SAN JOSE, Calif. -- Joe Thornton, Patrick Marleau and the rest of the San Jose Sharks gathered around the Campbell Bowl for a celebratory picture after winning the Western Conference final.

In that moment, all those past playoff disappointments and collapses were forgotten. It will take four more wins to put to rest those questions about if they had the fortitude to win it all.

Captain Joe Pavelski scored an early goal, Joel Ward added two more and the Sharks advanced to their first Stanley Cup final in franchise history by beating the St. Louis Blues 5-2 on Wednesday night in Game 6 of the Western Conference final.

"It's a pretty cool feeling," Thornton said. "Obviously it's our first time. It was pretty neat to get this done at home. The fans here have waited so long, 25 years. We've waited 18 years or so. So it's a great feeling."

Joonas Donskoi also scored, Logan Couture had an empty-netter and Martin Jones made 24 saves as a Sharks team notorious for postseason letdowns will play for the championship that has eluded Thornton and Marleau since they entered the league as the top two picks in 1997.

Thornton assisted on Pavelski's goal less than four minutes into the game to set the tone and Marleau had two assists in the third period that set off chants of "We Want The Cup! We Want The Cup!"

"We're just enjoying the ride right now," Marleau said. "We've had some really good teams over the years."

Despite making the playoffs 16 times in 18 seasons and winning the second-most games in the NHL since the start of the 2003-04 season, the Sharks have been known for their soul-crushing playoff disappointments.

They won just three games in three previous trips to the conference final, were knocked out twice in four seasons by a No. 8 seed and most notably blew a 3-0 series lead to lose in the first round to Los Angeles in 2014.

The impact of that loss lasted for a while as San Jose missed the playoffs entirely last season. But led by first-year coach Peter DeBoer and bolstered by some key acquisitions by general manager Doug Wilson, the Sharks recovered this year and are now only four wins from a championship.

Game 1 of the Stanley Cup final will be Monday night. The Sharks will either host Tampa Bay or visit Pittsburgh, depending on which team wins Game 7 of the Eastern Conference final Thursday night.

"It's a great moment for those guys who have put in a lot of work but we still have another series to go," Couture said. "We still have four more wins to try to get. It's another step. This is the third one now. We're ready for that next challenge."

With the loss, the Blues' postseason woes continue as the franchise still seeks its first championship and first trip to the Cup final since 1970. Coach Ken Hitchcock's second goalie change of the series did not work as Brian Elliott allowed four goals on 26 shots in his return to the net.

Vladimir Tarasenko, a 40-goal scorer in the regular season, got his first points of the series when he scored twice in the third period but it was too late for the Blues, who still trailed 4-2.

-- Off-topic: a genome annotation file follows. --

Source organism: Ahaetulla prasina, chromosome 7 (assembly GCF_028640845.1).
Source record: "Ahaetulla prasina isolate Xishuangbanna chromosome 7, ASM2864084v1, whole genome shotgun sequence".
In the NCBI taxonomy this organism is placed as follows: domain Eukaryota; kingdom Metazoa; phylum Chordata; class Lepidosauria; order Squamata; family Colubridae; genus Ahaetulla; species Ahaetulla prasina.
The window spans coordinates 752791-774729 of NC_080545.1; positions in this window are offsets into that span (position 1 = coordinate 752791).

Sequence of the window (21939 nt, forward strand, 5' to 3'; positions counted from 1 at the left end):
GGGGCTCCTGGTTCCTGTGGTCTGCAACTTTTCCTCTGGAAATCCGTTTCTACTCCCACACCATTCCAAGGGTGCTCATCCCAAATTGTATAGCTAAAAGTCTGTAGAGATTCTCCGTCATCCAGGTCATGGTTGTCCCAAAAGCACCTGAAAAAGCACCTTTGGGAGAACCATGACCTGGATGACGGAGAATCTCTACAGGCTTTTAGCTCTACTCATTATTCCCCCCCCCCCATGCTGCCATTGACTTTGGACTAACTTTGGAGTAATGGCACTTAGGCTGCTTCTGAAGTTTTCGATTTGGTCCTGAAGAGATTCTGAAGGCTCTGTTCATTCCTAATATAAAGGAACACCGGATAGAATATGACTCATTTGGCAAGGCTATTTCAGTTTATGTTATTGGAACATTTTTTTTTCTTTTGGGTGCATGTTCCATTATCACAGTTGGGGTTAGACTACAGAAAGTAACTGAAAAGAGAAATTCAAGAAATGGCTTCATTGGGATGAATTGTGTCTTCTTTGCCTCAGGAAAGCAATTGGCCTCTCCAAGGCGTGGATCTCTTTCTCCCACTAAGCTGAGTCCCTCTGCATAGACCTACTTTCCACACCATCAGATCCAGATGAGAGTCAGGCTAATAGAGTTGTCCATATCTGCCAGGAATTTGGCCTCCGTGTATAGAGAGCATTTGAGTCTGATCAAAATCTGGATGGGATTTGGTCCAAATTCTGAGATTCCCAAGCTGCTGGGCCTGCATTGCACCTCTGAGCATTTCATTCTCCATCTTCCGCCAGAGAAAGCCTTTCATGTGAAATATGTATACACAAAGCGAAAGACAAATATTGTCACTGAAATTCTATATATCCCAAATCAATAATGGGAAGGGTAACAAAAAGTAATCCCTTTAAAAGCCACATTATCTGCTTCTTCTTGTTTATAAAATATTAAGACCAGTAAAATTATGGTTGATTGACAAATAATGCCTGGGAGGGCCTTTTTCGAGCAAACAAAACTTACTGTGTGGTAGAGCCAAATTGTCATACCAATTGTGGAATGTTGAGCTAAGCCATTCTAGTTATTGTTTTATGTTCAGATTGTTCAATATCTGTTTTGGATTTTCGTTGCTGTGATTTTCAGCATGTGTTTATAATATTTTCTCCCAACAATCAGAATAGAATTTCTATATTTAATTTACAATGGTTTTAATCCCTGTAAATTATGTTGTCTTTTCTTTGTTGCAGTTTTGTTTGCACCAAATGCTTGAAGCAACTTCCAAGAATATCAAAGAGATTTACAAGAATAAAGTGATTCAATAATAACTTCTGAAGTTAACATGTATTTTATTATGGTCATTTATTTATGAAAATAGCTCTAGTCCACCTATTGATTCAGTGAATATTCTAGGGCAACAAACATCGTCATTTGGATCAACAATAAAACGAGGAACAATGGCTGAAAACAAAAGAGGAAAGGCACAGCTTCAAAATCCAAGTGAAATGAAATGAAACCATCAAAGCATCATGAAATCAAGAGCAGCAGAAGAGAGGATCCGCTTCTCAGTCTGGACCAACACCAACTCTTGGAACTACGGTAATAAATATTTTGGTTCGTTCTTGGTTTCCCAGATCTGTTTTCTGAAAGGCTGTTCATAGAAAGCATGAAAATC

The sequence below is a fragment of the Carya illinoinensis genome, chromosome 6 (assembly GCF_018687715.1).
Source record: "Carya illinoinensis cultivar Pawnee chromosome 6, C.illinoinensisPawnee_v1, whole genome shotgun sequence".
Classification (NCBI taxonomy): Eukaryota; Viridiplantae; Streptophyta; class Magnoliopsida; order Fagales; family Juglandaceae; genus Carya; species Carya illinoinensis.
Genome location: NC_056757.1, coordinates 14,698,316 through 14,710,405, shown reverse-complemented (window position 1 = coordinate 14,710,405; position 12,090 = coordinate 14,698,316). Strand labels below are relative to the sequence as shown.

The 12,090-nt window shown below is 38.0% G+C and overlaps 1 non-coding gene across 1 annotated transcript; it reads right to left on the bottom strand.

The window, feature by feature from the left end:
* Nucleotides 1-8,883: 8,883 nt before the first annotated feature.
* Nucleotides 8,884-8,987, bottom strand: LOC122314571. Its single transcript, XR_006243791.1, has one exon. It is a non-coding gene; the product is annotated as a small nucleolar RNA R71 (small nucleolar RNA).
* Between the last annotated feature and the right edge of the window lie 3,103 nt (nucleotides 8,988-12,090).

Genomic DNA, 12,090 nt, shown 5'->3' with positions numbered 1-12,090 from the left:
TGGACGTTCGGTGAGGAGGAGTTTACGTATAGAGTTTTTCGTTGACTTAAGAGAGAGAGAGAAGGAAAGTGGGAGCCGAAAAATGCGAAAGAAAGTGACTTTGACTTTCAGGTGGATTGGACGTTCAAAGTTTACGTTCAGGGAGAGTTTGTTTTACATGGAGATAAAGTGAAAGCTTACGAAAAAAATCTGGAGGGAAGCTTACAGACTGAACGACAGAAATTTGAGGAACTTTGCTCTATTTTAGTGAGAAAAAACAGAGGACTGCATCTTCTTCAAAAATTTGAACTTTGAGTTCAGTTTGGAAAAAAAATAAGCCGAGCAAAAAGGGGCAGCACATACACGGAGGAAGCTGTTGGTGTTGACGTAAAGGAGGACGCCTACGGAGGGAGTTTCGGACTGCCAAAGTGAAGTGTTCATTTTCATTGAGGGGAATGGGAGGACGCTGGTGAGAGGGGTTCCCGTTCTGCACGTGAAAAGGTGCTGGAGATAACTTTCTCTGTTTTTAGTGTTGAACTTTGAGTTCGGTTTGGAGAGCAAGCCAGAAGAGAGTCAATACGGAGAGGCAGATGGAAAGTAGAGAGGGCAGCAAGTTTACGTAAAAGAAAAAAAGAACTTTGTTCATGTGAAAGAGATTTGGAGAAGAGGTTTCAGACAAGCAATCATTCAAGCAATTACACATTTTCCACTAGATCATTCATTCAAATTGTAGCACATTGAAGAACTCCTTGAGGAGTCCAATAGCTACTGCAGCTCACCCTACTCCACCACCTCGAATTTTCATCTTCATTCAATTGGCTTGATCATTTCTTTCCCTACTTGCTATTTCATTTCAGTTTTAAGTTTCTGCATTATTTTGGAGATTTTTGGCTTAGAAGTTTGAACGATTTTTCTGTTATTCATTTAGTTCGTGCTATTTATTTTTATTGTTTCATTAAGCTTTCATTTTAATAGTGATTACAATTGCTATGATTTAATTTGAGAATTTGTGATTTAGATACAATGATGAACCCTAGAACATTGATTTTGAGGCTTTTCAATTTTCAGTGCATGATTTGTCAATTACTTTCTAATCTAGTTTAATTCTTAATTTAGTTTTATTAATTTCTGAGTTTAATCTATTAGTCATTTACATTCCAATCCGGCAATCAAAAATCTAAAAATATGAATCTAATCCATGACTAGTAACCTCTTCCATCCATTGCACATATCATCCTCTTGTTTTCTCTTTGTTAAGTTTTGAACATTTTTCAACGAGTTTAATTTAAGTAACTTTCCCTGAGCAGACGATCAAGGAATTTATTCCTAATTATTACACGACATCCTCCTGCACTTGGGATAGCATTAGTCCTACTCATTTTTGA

"It stings right now," captain David Backes said. "Six more wins and we're having parades on Market Street. Right now ... not enough."

This was the first time in San Jose's history that the team played with a trip to the Stanley Cup final on the line. The atmosphere in the Shark Tank reflected the high stakes with the fans at a frenzy during pregame introductions and the "Let's Go Sharks!" chants starting soon after the puck dropped.

The Sharks fed off that energy and were buzzing early as Hitchcock predicted before the game. St. Louis nearly silenced the crowd when Alexander Steen got a chance in the slot early in the period but Jones robbed him with a glove save.

That led to a breakaway for Thornton, who missed the net on his chance. But Pavelski recovered the puck behind the net and before Elliott knew what was happening, Pavelski tucked the puck in on a wraparound for his NHL-leading 13th goal of the playoffs.

San Jose added to the lead early in the second when Ward tipped a point shot from Brent Burns past Elliott to make it 2-0.

Ward's second goal and another by Donskoi in the third period removed any drama and allowed the fans to celebrate and the Blues to ponder their missed opportunity.

"They're hurting right now," Hitchcock said. "We're all hurting. "You don't want this to be our best opportunity. You want this to be a building block."

Notes
Marleau played his 165th career playoff game, the most ever for someone who never played in the finals. Thornton is next on the list with 150 games, followed by Curtis Joseph with 133. ... The only franchise that has played longer than San Jose without going to a Cup final is Arizona, which began NHL play as the Winnipeg Jets in 1979-80.

NBA Playoffs: Cavs respond to destroy Raptors in Game 5

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NBA Playoffs: Cavs respond to destroy Raptors in Game 5

BOX SCORE

CLEVELAND -- Back home, the Cavaliers were not hospitable.

They rudely roughed up the Raptors again.

LeBron James scored 23 points then sat the fourth quarter, Kevin Love scored 25, and Cleveland unleashed tenacious defense on Toronto to regain control of the Eastern Conference finals with a 116-78 rout of the Raptors in Game 5 on Wednesday night.

On their court in front of 20,000-plus screaming fans following two straight losses in Canada, the Cavs opened a 34-point lead in the first half and never slowed while taking a 3-2 series lead.

They can clinch their second straight conference title and trip to the NBA Finals with a win in Game 6 on Friday night in Toronto.

"We ought to be able to transfer that on Friday," James said. "Playing in that beast of an arena that we're going to we got to be composed, we got to be tough and we got to be sharp."

The Raptors, who came in with momentum and confidence after winning Games 3 and 4, left Quicken Loans Arena shaken and one loss from having their deepest playoff run stopped.

"They kicked our butts, bottom line," Raptors coach Dwane Casey said. "That's been all three ballgames."